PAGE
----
College of Graduate Nursing Mission
The College of Graduate Nursing at Western University of Health Sciences offers a variety of programs for entry-level, ADN, BSN, and MSN-prepared students to achieve an advanced practice degree in nursing through a Web-based and on-campus seminar weekend educational delivery model. All graduate programs are BRN approved and professionally accredited by the Commission on Collegiate Nursing Education, the accrediting body for the American Association of Colleges of Nursing. The College of Graduate Nursing faculty foster excellence, creativity, innovation, self-reflection, personal and professional accountability, collaboration, cultural sensitivity, a passion for caring, leadership, and lifelong scholarship.
In accordance with the mission of Western University of Health Sciences, the faculty endeavor to:
- Promote the health and healing of diverse communities through high quality graduate nursing education.
- In a learner centered model, create an environment that enhances each individual s intellectual and professional capacity via mentoring, inter-professional collaboration, technology (simulation) and clinical experiences guided by objectives.
- Value clinical relevance by engaging in faculty practice, research, and other scholarly activities.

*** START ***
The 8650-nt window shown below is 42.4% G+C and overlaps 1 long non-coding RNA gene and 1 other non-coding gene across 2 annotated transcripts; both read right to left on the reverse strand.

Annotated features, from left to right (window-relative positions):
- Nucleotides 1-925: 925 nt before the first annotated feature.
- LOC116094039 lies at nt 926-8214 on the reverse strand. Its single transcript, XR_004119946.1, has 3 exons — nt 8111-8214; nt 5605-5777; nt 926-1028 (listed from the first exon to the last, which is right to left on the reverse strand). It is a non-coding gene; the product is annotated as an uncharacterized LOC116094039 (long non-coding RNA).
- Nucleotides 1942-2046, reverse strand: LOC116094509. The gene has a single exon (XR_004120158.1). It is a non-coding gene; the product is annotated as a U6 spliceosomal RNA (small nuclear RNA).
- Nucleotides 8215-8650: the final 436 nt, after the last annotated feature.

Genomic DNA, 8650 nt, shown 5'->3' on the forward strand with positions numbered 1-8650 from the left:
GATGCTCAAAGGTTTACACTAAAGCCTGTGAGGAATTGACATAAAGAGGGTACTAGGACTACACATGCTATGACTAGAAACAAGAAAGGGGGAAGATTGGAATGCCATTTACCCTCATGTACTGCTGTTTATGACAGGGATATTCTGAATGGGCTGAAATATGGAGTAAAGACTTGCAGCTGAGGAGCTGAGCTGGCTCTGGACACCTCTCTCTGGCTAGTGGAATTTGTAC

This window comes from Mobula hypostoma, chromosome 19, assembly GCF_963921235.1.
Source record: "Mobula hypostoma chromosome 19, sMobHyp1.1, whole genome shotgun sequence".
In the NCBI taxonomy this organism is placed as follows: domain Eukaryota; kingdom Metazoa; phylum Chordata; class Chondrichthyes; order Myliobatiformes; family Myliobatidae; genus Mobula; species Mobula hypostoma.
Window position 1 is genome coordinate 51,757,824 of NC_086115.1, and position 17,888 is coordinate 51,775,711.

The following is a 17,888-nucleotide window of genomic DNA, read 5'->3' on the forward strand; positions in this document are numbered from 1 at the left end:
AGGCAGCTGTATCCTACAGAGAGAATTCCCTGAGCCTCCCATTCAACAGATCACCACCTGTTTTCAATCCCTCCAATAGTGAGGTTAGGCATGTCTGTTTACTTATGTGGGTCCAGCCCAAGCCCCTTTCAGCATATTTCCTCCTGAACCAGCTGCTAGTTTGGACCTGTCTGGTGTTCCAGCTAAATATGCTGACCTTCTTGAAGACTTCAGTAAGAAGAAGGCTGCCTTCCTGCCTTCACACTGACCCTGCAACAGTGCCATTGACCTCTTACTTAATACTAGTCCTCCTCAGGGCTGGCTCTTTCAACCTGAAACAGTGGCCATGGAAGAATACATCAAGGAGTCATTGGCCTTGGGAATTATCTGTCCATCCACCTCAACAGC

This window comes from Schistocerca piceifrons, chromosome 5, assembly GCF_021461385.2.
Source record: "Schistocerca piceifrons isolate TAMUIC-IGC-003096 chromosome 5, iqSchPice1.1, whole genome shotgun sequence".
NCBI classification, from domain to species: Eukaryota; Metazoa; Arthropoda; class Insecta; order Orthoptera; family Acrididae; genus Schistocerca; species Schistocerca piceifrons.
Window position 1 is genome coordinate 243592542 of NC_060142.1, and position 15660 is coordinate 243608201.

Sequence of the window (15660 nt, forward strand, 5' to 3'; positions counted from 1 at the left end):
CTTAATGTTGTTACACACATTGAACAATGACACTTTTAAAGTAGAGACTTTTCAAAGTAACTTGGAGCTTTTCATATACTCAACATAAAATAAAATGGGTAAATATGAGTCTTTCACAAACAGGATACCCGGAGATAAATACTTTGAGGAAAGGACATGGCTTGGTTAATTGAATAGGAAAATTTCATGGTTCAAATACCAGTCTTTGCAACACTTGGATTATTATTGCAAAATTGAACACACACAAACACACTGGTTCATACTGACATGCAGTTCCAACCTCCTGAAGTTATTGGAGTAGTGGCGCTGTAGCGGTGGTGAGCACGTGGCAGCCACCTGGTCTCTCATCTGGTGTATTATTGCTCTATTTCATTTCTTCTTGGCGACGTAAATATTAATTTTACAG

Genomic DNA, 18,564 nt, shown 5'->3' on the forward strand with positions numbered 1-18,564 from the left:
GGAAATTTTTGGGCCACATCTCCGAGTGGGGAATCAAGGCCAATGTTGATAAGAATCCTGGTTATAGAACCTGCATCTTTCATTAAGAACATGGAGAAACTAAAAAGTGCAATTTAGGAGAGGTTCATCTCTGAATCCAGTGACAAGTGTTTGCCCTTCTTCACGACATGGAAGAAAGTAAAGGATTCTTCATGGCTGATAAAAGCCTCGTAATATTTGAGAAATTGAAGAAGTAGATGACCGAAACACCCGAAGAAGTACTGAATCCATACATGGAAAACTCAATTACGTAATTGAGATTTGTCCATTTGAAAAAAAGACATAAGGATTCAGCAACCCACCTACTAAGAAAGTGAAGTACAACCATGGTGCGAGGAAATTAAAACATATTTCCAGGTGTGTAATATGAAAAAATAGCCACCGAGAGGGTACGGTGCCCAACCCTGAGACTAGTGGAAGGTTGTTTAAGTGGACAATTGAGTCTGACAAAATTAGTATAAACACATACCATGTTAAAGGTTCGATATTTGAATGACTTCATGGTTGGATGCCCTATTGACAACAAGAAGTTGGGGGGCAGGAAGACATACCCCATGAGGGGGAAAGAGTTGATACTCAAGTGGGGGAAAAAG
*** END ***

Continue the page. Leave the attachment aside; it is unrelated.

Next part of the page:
- Fosters excellence, creativity, innovation, self-reflection, leadership, personal and professional accountability, collaboration, cultural sensitivity, and a passion for lifelong scholarship.
College of Graduate Nursing Philosophy
The College of Graduate Nursing (CGN) is distinguished by the faculty's beliefs about nursing, persons, environment, health, and nursing education:
Nursing as a professional discipline is an art and a humanistic science of caring. The art of nursing is in its understanding of the meaning of a holistic health-illness experience and the perception of the moral and ethical significance of care, as well as the integration of technical skill with relevant theory (Chinn and Kramer, p. 189-90)1. The art of nursing employs critical thinking and respect; it fosters open and effective oral and written communication with clients and colleagues. The humanistic science of nursing is the generation and application of the body of theoretical nursing knowledge, behavioral and natural science, the humanities, and the arts, employed in a caring, respectful manner.
The professional practice of nursing is the directing of knowledge, competencies, and processes toward assisting persons to achieve quality of life, health, well being or peaceful death. Advanced practice nursing competencies are complex psychomotor and interpersonal skills, leadership, collaboration, self-evaluation, and scientific application and inquiry that are guided by professional standards. Processes include critical thinking, accountability, problem solving, decision-making, caring, advocacy, and involvement. Knowledge for graduate nursing is built upon the foundation acquired in a Bachelor of Science in Nursing and its related arts and sciences, as well as information gained from prior nursing experience. Expertise for the master's prepared nurse focuses on socio-cultural, ethical, economic and political issues, advanced technology, theory, research, and advanced physical and psychological sciences. Evidence-based professional nursing practice demands recognition that each individual has unique needs that can be assessed and incorporated into a research-based nursing care plan.